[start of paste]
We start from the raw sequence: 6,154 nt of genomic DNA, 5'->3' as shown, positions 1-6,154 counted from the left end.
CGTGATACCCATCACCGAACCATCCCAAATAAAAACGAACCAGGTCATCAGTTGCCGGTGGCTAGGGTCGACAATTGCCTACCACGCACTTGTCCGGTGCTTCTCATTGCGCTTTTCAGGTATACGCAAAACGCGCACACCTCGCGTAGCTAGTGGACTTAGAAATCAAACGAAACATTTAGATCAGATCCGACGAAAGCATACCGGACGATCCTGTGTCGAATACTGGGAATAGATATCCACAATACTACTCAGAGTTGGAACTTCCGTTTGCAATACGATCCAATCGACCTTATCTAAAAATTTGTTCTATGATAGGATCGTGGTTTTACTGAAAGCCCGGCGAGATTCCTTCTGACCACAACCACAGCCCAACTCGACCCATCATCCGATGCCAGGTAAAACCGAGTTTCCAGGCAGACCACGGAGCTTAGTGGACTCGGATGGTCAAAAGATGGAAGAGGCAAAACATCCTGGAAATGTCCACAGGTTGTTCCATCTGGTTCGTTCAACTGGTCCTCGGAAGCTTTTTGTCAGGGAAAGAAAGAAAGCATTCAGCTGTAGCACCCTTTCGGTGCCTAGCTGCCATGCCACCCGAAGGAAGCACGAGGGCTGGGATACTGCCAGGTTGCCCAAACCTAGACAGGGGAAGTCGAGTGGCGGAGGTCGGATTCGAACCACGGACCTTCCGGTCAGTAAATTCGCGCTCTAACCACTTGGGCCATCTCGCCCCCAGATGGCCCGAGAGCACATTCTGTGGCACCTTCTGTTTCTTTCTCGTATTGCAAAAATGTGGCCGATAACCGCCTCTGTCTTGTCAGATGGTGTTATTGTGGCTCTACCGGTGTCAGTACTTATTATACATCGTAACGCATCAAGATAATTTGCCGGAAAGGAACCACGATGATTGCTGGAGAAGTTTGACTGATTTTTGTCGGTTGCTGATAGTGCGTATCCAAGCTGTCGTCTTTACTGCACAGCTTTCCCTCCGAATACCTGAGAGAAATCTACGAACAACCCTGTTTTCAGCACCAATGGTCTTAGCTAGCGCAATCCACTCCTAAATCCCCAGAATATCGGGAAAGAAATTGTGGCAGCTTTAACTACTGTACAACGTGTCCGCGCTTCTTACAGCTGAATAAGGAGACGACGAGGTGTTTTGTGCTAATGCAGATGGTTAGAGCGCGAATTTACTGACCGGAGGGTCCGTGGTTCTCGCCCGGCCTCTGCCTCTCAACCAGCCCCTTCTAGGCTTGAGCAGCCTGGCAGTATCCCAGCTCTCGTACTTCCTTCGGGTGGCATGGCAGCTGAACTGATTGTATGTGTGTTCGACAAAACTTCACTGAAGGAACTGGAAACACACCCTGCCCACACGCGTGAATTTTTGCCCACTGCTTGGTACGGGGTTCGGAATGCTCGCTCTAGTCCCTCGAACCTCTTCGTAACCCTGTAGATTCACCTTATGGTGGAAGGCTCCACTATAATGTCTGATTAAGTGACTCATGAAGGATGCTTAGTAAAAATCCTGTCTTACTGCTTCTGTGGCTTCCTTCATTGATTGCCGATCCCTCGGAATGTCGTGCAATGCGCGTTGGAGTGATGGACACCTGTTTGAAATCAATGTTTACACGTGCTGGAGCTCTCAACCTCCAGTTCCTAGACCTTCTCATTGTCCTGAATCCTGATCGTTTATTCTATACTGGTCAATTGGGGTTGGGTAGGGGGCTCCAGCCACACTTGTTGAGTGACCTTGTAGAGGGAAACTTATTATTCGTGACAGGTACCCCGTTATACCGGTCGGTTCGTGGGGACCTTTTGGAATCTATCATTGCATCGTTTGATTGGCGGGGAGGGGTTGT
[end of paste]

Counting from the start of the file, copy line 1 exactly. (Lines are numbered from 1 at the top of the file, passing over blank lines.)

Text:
We start from the raw sequence: 6,154 nt of genomic DNA, 5'->3' as shown, positions 1-6,154 counted from the left end.